The pairing of AI and healthcare is under the microscope at GTC Digital, where a free library of live and on-demand healthcare talks, research posters, workshops, training sessions and office hours awaits anyone interested in the future of medicine.
The virtual GPU Technology Conference is where innovators will share how AI and GPUs empower doctors and medical institutions. A who’s who of healthcare and medical researchers are presenting how deep learning applications can be used in every aspect of healthcare.
Scores of on-demand talks, as well as hands-on training sessions from the NVIDIA Deep Learning Institute (available for a nominal fee), focus on AI in medical imaging, genomics, microscopy and more.
As developers build groundbreaking AI tools for healthcare applications, they must collaborate with physicians and policymakers to integrate their solutions into the medical workflow. In one GTC Digital session, featured speaker Geraldine McGinty, chief strategy and contracting officer of Weill Cornell Medicine, will discuss the ways AI impacts her radiology practice today — and how it could do so in the future.
GTC Digital is packed with dozens more healthcare talks in the fields of computational chemistry, genomics, medical imaging, microscopy and pathology — with additional content coming every Thursday for the coming weeks. Here are some sessions not to miss:
- Accelerating Cancer Research: VDI by Day, Compute by Night: Learn how one of the world’s top comprehensive cancer centers, Netherlands Cancer Institute – Antoni van Leeuwenhoek Hospital, is using virtual desktop infrastructure to accelerate research and enhance efficiency for clinicians.
- De Novo Protein Design of Epitope-Directed Inhibitors: Find out how a GPU-accelerated computational pipeline is enabling protein drug design in this talk by Mohammad ElGamacy, postdoctoral research fellow at the Friedrich Miescher Laboratory of the Max Planck Society.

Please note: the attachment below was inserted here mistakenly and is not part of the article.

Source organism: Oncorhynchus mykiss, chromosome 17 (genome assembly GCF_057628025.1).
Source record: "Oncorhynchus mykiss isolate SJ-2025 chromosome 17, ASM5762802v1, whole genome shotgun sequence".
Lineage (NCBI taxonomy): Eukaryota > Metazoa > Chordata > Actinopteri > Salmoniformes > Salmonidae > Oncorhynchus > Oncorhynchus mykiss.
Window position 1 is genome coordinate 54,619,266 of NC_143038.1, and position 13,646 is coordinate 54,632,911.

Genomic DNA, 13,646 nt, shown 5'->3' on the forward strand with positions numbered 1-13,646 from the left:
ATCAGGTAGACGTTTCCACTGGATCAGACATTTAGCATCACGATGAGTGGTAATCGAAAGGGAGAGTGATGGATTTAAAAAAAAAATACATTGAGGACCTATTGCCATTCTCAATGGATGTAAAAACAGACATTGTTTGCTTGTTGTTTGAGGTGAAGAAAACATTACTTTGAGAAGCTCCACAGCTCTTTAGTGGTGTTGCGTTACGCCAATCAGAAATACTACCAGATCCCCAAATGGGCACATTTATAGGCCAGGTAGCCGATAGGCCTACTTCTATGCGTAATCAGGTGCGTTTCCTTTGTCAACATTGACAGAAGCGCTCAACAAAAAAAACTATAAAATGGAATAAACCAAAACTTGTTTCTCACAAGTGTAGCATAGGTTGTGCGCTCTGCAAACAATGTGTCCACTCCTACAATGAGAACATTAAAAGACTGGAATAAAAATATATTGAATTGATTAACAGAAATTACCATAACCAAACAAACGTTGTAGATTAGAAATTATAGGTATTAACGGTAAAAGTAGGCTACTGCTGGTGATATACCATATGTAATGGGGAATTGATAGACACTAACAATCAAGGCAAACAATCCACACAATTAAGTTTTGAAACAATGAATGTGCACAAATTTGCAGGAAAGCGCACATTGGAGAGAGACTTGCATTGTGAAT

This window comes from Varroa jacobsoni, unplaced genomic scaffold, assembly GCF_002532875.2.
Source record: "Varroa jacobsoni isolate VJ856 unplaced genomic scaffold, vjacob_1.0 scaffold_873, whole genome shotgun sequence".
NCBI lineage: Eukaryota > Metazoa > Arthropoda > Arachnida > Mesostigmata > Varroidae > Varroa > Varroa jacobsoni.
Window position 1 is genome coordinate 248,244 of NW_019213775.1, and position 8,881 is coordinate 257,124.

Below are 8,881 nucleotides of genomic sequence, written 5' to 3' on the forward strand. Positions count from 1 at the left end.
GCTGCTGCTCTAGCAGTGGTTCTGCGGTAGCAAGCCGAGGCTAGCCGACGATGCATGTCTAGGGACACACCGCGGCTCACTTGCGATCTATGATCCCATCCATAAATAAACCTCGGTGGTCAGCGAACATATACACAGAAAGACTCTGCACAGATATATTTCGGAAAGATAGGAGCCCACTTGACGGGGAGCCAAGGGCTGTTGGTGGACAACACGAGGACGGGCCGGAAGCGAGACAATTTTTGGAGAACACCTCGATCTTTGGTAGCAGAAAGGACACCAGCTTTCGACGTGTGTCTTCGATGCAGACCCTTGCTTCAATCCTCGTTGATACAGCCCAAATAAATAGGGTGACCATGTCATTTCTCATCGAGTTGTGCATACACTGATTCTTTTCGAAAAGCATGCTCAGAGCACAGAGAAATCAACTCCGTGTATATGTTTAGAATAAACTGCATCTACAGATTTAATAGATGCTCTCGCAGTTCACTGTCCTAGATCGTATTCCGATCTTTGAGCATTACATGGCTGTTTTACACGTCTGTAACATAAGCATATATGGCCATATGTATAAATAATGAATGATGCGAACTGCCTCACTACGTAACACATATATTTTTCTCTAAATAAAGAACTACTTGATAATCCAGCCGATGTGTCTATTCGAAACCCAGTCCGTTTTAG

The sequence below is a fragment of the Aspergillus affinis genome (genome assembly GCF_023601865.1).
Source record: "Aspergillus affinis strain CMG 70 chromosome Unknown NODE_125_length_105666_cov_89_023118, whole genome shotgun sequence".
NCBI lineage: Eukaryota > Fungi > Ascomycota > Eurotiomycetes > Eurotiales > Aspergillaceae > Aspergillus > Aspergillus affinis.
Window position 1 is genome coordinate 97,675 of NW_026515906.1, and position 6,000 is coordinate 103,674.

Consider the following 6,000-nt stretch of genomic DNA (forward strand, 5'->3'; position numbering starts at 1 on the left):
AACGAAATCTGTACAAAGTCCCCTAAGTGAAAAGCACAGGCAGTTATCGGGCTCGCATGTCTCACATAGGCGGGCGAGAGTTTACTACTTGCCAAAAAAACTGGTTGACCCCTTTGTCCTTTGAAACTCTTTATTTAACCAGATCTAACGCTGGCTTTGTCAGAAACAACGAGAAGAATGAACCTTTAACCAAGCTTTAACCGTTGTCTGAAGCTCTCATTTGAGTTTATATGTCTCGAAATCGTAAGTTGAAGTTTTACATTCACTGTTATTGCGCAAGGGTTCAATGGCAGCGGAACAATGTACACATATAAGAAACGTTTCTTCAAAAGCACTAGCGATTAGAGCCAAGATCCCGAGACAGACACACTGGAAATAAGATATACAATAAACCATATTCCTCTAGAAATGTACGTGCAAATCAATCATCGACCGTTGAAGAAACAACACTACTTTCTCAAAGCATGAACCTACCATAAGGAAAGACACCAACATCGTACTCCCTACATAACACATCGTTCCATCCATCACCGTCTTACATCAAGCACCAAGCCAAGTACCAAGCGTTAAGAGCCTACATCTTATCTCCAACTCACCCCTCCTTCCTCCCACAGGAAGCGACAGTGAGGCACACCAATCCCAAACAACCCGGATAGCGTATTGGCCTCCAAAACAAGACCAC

- GPU-Accelerated Next-Generation Sequencing Bioinformatic Pipeline: Margaret Linan, computational research scientist at Icahn School of Medicine at Mount Sinai, will share how NVIDIA GPUs can be used to accelerate bioinformatic analyses.
- High-Throughput Cryo-Electron Microscopy and Cryo-Electron Tomography Powered by GPU at the University of California, San Francisco: Bioinformatics specialist Shawn Zheng will share how UCSF uses NVIDIA GPU technology to solve critical challenges in CryoEM and CryoET.
- Making Radiology AI Models More Robust: Federated Learning and Other Approaches: Stanford professor Daniel Rubin will discuss how federated learning can be used to tackle training data quality challenges to build AI models for medical imaging.
Train Up on Medical Imaging
Join full-day or two-hour Deep Learning Institute sessions for instructor-led AI training. Participants can interact in real time with the presenters. The following two-hour training sessions focus on AI and medical imaging. Each costs $39; early registration is recommended.
- Coarse-to-Fine Contextual Memory for Medical Imaging: Take a deep dive into encoder-decoder architectures for medical image segmentation. Tuesday, April 2.
- 3D Segmentation for Medical Imaging with V-Net: Learn how to use the V-Net architecture to segment 3D images, using an example dataset of prostate scans. Wednesday, April 8.
- Data Augmentation and Segmentation with Generative Networks for Medical Imaging: See how generative adversarial networks, or GANs, can be used to generate synthetic brain MRIs for data augmentation — and to segment brain scans. Thursday, April 8.
Read Up on the Latest with Research Posters
GTC Digital attendees can also browse through around 150 posters from healthcare researchers around the world. Two dozen focus on healthcare and sciences, including:
- MolecularRNN: Generating Realistic Molecular Graphs with Optimized Properties: Mariya Popova, Carnegie Mellon University
- Data-Driven Approach of Coronary Vessel Reconstruction Using X-Ray Angiography: Kritika Iyer, University of Michigan
- Fully Automated Blood Analyzer Driving Early Detection for Leukemia Based on Cytomorphology: Jie Wang, Shanghai Jiao Tong University
- Generating Microscopic Phase Images with Deep Learning: Abdul Al-Haimi, PerkinElmer
- Manipulating the StyleGAN Latent-Space: H&E Image Synthesis for Prostate Cancer Research: Gagan Daroach, Milwaukee School of Engineering
Check out all the healthcare offerings at GTC, and register for free.